Background: Although some studies have shown that the risk to develop proteinuria and renal insufficiency is increased in patients with a remnant kidney (RK) or unilateral renal agenesis (URA), other patients maintain normal renal function and negative proteinuria, and the reasons to explain these different outcomes are not known.
Methods: We performed a retrospective study of 54 patients with a severe reduction in renal mass (33 patients with URA and 21 with RK). Follow-up was 100 +/- 72 months.
Results: Twenty patients (group 1) showed normal renal function at presentation, whereas the 34 remaining (group 2) had proteinuria, and some of them renal insufficiency. Group 2 patients were older and had a higher blood pressure and BMI than group 1 patients. Eleven patients of group 1 remained normal throughout follow-up (group 1A), whereas the remaining 9 developed proteinuria/renal insufficiency (group 1B). BMI at presentation was significantly higher in group 1B: 27 +/- 3.6 kg/m(2) versus 21.6 +/- 2.6 kg/m(2), and BMI was the only factor statistically associated with the risk to develop proteinuria/renal insufficiency in group 1. Among group 2 patients, renal function remained stable in 20 (group 2A), and deteriorated (>50% increase of baseline serum creatinine) in the remaining 14 patients (group 2B). BMI at presentation and treatment with ACEI during follow-up were the only factors statistically associated with the risk for renal failure progression among group 2 patients.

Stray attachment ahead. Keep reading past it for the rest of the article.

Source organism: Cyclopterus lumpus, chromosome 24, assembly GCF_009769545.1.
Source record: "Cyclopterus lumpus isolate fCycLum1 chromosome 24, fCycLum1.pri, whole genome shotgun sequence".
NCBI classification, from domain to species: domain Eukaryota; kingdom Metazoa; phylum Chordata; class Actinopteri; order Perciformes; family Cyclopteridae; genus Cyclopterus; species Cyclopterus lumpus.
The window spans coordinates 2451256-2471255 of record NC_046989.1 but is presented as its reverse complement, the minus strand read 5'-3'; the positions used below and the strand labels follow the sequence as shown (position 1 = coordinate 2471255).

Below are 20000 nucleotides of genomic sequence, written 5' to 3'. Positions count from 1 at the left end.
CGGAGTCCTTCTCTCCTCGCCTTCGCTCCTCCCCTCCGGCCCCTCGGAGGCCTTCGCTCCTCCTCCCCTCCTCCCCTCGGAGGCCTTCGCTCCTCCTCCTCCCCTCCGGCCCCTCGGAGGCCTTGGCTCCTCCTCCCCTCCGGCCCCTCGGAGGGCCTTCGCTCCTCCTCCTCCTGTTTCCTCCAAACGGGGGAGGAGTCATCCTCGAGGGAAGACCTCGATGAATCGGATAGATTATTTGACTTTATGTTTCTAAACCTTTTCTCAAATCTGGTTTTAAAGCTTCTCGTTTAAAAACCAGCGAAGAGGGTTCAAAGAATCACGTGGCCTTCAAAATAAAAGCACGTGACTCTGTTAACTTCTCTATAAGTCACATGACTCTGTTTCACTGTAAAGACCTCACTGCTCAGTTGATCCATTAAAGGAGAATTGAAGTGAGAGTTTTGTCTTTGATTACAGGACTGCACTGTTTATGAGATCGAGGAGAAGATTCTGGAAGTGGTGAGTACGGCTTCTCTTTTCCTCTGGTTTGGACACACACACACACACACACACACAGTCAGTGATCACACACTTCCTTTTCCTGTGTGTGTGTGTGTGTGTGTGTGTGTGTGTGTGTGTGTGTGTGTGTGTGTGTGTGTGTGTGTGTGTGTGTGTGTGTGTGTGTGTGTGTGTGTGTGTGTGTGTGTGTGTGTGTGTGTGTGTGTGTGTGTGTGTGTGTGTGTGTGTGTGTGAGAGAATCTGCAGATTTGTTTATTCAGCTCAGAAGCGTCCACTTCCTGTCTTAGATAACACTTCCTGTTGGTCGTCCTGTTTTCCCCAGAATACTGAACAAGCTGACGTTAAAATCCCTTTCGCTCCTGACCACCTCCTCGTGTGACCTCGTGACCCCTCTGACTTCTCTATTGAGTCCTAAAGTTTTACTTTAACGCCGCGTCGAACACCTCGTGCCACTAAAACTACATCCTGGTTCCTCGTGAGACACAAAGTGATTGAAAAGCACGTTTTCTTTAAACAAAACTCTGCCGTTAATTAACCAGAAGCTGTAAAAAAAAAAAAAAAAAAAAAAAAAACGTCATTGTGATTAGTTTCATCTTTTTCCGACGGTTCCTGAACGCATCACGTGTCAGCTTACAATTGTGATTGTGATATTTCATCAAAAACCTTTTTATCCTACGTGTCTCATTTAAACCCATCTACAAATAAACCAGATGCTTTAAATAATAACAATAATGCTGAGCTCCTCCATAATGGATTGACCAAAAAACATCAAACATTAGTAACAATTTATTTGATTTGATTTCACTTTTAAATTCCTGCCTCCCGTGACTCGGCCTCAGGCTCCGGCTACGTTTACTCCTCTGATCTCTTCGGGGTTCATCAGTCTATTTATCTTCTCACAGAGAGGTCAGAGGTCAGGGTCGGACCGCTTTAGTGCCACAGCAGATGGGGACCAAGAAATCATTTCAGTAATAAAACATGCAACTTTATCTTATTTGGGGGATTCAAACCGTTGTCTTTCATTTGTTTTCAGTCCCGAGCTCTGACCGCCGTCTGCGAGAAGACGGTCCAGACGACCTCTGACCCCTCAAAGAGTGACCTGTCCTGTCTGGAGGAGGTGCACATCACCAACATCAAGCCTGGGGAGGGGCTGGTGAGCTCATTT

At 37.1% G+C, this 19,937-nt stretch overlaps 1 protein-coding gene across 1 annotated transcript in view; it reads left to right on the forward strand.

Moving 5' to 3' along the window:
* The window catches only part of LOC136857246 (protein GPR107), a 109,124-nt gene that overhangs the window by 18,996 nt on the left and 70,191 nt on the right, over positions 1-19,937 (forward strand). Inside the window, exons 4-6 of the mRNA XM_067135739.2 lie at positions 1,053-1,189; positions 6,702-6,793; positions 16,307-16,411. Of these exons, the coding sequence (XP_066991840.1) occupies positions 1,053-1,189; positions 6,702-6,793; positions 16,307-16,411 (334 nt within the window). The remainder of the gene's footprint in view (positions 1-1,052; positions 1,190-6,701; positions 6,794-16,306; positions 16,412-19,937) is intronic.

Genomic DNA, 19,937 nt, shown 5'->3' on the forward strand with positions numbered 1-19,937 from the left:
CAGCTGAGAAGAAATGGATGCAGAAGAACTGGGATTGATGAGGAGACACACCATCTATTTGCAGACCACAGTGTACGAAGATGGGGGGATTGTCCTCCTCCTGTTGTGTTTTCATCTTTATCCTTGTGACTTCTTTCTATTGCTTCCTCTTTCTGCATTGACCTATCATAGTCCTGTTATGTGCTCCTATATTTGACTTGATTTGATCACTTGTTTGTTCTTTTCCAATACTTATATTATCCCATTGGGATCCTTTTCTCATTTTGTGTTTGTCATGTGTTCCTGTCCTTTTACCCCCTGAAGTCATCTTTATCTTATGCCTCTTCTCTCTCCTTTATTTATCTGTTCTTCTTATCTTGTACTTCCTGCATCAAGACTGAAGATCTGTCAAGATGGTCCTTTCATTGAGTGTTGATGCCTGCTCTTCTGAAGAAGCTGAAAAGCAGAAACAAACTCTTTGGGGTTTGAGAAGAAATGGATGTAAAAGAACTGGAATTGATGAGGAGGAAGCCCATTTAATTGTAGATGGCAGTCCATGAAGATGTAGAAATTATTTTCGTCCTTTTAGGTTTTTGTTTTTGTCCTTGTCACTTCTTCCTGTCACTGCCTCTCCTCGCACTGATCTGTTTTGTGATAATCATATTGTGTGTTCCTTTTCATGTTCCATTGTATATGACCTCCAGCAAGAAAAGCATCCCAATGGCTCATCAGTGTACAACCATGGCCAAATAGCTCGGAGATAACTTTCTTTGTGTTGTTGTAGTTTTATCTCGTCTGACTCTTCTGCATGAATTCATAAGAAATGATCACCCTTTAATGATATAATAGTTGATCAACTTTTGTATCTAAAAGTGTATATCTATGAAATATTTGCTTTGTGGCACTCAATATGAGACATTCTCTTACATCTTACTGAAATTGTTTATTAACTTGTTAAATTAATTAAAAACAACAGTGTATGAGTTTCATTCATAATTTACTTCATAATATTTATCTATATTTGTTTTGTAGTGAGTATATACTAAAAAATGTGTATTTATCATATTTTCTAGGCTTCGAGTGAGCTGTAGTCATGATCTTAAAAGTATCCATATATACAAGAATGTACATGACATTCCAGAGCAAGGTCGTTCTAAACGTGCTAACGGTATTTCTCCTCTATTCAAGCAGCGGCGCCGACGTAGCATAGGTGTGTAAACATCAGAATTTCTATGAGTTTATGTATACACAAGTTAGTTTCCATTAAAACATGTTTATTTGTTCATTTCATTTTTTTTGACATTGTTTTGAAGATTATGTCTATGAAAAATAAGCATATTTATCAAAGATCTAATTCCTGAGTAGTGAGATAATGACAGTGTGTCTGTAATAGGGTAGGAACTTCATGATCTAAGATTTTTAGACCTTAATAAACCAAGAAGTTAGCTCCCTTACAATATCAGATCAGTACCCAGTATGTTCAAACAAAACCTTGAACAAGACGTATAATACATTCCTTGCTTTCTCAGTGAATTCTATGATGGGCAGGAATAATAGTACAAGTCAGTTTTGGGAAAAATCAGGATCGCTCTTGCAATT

Conclusion: Overweight plays a fundamental role in the appearance of proteinuria and renal damage in patients with severe renal mass reduction.